Laura Rain and the Caesars
Real R&B–and I don’t mean what’s on the charts today–often seems embalmed by tradition. There’s absolutely a place for reverence and strict authenticity, but qualities like imagination and bravado seem to be in too short supply when it comes to musicians who know their history; hence the excitement when artists like Ryan Shaw, Little Jackie, Eli “Paperboy” Reed, and Ricky Fanté appear. We can add Laura Rain and the Caesars to that short list. The only thing retro about this band is the record collections I imagine Laura Rain and George Friend, who co-wrote all the material, to possess.
They have a rare ability to evoke vintage soul, funk, and R&B styles while sounding utterly fresh. The set opens with “Sunset,” a head-turning amalgam of rapid-fire lyrics, funky horns, guitar chank, and popping drums. “Bus Stop” is a slamming, Stax-inflected burner with enough energy for five hit singles. “My Love” nails a late-‘70s feel with phase-shifted guitar, a disco-fied bass line, and a smoking organ solo, but it’s smarter than anything that charted back in the day. Two favorites couldn’t be more different: with its cool pulse and strong melody, “I Don’t Wanna Play” suggests the vibe of a lost Family Stone classic, especially when the horns, dominated by trumpet, sneak in at the halfway mark. And they don’t make them like “This Old House” any more–a shame, given its sophisticated, laid-back soulfulness (somewhat in the vein of the Grover Washington Jr.-Bill Withers hit, “Just The Two Of Us”), the jazzy octaves on guitar, and a story with a message.
Electrified includes enough bluesy fare to satisfy all but the hardest-hearted purist. The title track, a blues strut with a strip-joint vibe, features hard-riffing horns and a taut guitar solo. “No More” references Howlin’ Wolf’s hypnotic stomps, Hubert Sumlin’s slinky guitar, and John Lee Hooker’s patented stutters. Swampy guitar from the Memphis-Muscle Shoals axis, churchy organ, and a Stones-y swagger inform the deep soul ballad “Four Long Years.” The slow-burning “No Good Love” puts a dramatic, minor key funk spin on soul blues. “Lonely” is a terrific, upbeat rocker fueled by horns, powerhouse drums, and layered guitars.
The players come from the ranks of Detroit’s elite musicians. Guitarist Friend, whose long resume includes the hip blues gem Looka Here!, has toured the world with the likes of Janiva Magness and Robert Gordon. On keyboards, “Philharmonic” Phil Hale brings long experience working with artists from the worlds of funk (George Clinton), jazz (James Carter, Marcus Belgrave), and blues (Thornetta Davis). Ron Pangborn (Was/Not Was) is the perfect drummer for this group. Rick Beamon (additional drums/percussion) and three horn players–James O’Donnell (trumpet), John Paxton (trombone), and Johnny Evans (saxophones)–round out the ensemble.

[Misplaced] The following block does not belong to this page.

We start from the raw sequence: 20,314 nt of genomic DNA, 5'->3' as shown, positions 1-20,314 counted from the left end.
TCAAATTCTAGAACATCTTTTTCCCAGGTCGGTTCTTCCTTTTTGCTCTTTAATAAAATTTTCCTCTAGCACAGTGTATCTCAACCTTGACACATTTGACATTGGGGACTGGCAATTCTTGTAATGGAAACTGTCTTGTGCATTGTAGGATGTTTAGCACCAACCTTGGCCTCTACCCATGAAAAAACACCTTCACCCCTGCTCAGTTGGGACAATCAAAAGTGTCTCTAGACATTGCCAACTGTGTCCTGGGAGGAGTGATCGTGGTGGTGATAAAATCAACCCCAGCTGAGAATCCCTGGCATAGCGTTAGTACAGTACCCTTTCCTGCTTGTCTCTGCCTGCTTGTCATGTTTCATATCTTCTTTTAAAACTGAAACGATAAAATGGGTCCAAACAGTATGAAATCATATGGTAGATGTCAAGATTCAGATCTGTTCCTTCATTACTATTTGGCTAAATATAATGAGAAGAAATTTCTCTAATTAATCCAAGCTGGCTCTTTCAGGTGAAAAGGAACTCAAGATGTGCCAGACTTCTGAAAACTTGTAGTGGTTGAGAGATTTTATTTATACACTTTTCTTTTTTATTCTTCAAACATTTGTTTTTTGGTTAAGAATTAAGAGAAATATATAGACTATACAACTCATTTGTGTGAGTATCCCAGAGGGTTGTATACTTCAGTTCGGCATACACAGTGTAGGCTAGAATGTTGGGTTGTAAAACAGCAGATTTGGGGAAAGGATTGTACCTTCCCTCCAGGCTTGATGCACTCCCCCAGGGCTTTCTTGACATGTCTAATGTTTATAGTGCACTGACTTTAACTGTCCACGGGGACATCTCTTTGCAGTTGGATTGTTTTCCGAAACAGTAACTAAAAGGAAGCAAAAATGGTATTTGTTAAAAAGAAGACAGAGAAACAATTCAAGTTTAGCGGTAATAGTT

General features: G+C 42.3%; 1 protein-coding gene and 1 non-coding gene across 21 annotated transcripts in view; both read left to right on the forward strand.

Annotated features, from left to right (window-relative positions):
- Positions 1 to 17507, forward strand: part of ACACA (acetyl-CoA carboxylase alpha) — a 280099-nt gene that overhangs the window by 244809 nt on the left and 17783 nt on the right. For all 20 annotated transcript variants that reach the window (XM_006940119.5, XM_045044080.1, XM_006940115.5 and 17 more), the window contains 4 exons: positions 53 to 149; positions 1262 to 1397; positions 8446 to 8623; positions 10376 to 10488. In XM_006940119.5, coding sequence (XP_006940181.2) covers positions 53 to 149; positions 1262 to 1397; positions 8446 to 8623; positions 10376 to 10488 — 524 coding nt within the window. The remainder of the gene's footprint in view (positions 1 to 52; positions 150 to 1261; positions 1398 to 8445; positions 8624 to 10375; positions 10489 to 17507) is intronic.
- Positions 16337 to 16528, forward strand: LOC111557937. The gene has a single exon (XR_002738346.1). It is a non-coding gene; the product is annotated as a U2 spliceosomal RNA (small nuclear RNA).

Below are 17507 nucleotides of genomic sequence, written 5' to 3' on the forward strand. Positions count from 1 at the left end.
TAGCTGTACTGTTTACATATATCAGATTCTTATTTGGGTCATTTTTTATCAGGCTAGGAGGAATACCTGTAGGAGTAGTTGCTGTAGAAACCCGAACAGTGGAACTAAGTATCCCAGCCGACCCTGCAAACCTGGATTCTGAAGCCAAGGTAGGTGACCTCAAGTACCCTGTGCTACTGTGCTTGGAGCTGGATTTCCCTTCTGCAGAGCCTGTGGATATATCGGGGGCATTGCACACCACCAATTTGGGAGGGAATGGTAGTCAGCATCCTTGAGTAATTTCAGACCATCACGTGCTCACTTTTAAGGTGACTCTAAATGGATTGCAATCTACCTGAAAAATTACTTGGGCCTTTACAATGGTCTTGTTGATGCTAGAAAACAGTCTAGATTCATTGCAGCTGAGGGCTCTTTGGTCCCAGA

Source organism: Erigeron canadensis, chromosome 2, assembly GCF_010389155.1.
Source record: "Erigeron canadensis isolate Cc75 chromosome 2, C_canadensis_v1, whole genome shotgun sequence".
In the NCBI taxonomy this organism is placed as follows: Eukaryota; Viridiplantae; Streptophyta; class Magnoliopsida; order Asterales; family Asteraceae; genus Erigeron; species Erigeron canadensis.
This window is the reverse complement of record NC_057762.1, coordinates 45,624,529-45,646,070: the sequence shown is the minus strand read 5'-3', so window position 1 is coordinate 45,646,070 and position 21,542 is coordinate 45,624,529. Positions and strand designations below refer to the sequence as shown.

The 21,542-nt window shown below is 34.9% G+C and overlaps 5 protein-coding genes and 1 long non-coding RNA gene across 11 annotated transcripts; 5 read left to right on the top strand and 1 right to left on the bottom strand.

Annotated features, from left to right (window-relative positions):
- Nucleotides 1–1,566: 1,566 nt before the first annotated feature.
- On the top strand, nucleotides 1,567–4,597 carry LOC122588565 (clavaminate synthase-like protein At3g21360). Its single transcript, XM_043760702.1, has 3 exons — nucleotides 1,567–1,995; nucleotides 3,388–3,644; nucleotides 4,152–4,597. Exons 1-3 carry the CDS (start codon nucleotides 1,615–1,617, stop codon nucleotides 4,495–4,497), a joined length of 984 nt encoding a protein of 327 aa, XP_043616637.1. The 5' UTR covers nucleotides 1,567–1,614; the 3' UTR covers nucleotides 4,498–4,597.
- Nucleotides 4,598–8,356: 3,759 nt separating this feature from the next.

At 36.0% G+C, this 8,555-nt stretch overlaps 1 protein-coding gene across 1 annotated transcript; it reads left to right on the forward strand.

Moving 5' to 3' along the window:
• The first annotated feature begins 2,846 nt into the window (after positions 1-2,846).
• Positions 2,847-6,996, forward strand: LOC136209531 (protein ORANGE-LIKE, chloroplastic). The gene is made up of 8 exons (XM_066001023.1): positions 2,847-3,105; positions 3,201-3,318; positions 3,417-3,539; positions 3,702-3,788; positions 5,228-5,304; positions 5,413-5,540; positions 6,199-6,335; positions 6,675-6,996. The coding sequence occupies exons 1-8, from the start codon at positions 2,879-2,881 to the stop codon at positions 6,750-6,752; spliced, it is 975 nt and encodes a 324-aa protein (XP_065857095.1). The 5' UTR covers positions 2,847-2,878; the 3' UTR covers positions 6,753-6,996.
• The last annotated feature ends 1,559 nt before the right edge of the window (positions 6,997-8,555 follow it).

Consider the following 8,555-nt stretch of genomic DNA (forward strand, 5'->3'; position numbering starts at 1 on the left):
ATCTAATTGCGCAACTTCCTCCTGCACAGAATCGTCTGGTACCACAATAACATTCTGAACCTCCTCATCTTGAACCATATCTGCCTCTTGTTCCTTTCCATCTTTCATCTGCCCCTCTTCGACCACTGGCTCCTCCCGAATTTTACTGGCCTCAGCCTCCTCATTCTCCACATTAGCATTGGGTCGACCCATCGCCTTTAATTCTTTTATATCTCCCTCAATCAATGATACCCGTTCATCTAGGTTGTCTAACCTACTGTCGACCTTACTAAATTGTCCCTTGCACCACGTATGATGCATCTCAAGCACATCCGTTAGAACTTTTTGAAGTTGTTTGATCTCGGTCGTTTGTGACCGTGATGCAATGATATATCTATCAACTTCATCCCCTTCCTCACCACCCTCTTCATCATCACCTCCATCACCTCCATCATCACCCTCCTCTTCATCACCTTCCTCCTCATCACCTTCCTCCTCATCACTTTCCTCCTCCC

The band is hot, the arrangements first-rate, but you won’t believe Laura Rain. Although classically trained as a soprano, any trace of fustiness is long gone; her singing is raw and straight-from-the-heart passionate. Lines are caressed, worried, torn apart. She has incredible range and makes effortless glides between registers. A host of shadings, from husky to raspy to nasal to full-bodied to infinite varieties of scream, and incredible melisma, are under her precise control. For all that, unlike so many latter-day divas who seem to sing everything but the note they intend to–in essence, offering effects at the expense of affect–with Laura Rain, it’s all about expressiveness, fire, and feeling.
I’m not generally given to predictions, but it is hard to think that, given half the requisite lucky break, Laura Rain won’t be a star. Her bio likens her to Chaka Khan and Aretha Franklin; I compare her to a force of nature. No one is doing what she is. Her style satisfies in spades the craving for the Big Gesture entrenched in the rock-oriented audience, without sacrificing the purposefulness and class needed to engage listeners from the soul and blues side. While the spirits of such legends as Johnny “Guitar” Watson, Sly & The Family Stone, Otis Redding, Johnnie Taylor, Prince, and the Parliament-Funkadelic coalition shine through the grooves of the Caesars’ first long-player, don’t bother dusting for prints or swabbing for DNA: Nothing here is an overt lift, nor even an unmistakable homage. Instead, while clearly informed and inspired by soul and R&B styles dating, roughly speaking, from the years between 1965 and 1985, Electrified is vital music for these times.
I purchased the digital files of this album at http://laurarainthecaesars.bandcamp.com/album/electrified. CDs are now available at amazon.com and cdbaby.com, while digital downloads are offered at those sites and via iTunes.